REVIEW: Political ambiguity makes for clearly entertaining drama of TheatreSquared’s “All the Way”

Mitch Tebo (Lyndon Baynes Johnson) and the cast of TheatreSquared’s production of “All the Way.”

All photos: Wesley Hitt / Courtesy TheatreSquared

Upon the passing of comic legend Gene Wilder last week, I heard a story recounted several times. Wilder, we were told, only agreed to take on the role of eccentric chocolatier Willy Wonka if he could do his opening sequence in a particular way. It went like this: As Wonka approached a crowd of people gathered at his factory, the supposed recluse walked with a limp, the mark of old age or some injury. He then completed a barrel roll, only to pop up able bodied. The idea, Wilder said, was to make sure no member of the viewing public could ever trust Wonka again, that perhaps deceit was an essential part of his character.

I kept thinking about this idea as I watched TheatreSquared’s production of the Tony Award-winning play “All the Way” by Robert Schenkkan. Instead of Wonka being the untrustworthy provocateur, we have in that central role Lyndon Baines Johnson, better known as LBJ, and in this case portrayed to sometimes stunning accuracy by actor Mitch Tebo. And instead of Wonka’s factory full of elvish workers, LBJ has a cadre of political junkies to call upon to do his bidding.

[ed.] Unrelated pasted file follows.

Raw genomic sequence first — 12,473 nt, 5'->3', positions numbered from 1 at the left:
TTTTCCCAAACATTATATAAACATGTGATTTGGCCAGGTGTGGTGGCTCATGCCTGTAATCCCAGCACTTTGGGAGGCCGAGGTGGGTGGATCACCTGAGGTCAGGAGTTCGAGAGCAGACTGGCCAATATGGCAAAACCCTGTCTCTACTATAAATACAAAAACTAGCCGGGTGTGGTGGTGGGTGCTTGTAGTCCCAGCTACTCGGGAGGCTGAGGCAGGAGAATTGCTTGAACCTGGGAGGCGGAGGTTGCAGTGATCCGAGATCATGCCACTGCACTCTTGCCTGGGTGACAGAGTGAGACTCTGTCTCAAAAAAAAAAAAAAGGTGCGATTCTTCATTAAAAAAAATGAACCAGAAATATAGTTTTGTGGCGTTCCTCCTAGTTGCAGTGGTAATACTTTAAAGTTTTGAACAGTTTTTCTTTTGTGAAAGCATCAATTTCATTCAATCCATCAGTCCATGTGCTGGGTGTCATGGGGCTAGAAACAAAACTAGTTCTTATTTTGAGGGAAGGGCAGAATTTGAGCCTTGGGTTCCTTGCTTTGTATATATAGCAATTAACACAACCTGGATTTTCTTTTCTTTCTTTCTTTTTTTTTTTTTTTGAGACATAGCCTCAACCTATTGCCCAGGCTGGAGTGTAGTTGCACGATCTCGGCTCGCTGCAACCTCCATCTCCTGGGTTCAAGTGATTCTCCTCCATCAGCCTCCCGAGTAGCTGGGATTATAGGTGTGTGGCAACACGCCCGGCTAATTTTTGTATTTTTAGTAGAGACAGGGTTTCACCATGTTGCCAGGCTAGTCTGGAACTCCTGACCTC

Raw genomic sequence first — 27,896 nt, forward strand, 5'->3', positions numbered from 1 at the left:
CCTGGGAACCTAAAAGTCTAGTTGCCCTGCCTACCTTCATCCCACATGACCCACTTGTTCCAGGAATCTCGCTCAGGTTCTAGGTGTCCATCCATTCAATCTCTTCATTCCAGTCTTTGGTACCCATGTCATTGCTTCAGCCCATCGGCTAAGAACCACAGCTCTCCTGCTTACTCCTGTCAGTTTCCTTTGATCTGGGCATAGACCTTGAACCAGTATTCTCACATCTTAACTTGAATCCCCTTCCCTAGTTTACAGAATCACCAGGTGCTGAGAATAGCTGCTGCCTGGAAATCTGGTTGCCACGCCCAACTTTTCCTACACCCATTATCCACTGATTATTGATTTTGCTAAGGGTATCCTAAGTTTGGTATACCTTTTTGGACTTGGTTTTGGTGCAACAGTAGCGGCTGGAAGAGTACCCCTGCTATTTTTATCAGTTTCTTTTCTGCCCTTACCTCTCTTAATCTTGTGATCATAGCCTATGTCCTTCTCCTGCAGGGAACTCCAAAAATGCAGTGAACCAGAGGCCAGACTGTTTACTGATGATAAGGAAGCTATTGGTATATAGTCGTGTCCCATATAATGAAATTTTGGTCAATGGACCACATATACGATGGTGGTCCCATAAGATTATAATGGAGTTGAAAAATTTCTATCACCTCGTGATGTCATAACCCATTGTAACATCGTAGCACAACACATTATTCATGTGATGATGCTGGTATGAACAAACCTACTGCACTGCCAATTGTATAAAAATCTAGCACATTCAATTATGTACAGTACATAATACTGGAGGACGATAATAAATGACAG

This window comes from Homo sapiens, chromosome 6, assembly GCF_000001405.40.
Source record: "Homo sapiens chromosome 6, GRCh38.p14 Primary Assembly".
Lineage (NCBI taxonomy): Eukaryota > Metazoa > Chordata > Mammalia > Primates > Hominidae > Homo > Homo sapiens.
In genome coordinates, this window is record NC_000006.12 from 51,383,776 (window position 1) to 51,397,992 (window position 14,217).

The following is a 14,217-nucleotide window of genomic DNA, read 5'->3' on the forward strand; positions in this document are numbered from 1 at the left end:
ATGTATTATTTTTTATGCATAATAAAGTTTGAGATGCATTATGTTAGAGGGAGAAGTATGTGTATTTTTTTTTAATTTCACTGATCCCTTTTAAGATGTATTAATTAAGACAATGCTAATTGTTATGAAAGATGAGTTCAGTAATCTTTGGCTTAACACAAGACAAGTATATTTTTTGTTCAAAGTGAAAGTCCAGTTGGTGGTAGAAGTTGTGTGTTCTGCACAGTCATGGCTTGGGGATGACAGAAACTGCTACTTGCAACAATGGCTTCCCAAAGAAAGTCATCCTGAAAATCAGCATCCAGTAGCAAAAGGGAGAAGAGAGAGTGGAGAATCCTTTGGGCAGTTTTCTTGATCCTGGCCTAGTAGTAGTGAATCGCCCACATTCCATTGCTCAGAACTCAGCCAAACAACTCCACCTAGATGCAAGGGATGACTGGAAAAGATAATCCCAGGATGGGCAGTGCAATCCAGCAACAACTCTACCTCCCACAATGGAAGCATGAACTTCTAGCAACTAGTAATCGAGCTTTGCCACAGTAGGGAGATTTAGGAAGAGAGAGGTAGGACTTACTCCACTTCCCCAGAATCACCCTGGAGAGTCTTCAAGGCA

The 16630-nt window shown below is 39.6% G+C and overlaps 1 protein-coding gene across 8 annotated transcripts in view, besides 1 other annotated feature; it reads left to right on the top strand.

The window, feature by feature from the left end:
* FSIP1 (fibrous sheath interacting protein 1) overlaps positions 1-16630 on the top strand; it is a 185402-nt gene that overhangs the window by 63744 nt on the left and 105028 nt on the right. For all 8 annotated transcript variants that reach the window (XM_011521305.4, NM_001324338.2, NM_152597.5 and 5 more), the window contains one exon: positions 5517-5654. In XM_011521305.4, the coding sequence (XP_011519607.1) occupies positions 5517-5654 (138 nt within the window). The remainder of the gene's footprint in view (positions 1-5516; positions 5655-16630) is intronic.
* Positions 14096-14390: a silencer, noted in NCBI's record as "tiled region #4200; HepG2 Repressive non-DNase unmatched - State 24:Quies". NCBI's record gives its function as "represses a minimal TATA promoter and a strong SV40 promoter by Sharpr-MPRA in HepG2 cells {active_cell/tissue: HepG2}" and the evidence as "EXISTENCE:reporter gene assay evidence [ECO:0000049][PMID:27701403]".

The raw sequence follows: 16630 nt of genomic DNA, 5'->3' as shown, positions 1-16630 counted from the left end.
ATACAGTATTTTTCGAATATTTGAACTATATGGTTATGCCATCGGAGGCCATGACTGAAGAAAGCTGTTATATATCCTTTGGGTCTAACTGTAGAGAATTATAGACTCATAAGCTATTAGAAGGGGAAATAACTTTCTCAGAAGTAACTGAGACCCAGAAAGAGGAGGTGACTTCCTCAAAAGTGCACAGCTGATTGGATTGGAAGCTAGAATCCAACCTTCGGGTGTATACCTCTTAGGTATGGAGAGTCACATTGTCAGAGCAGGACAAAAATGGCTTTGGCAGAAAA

What: TheatreSquared’s “All the Way”
When: Wed-Sun through Sept. 18
Where: Nadine Baum Studios, Fayetteville
Cost: $15-$45
Tickets: 479-443-5600 or

The parallel isn’t perfect. But that untrustworthiness, and the lingering dramatic wonder about what our central character is going to do next, permeates the stage show, which runs through Sept. 18 at Nadine Baum Studios in Fayetteville. We sit back and watch because we realize they are capable of anything, and we never know exactly what comes next.

“All the Way” takes its name from the slogan LBJ used during his re-election campaign of 1964. It takes its drama from the never-ending circus of backroom political maneuvers that makes our country run or bogs it down, depending on your point of view. It’s a particularly fascinating play to watching during this presidential election cycle. In many ways, 1964 feels a lot like 2016, with talk of who to include in political coalitions, how to make a party convention work in your favor and how to make the man (or in our current case, woman) running against you look their worst.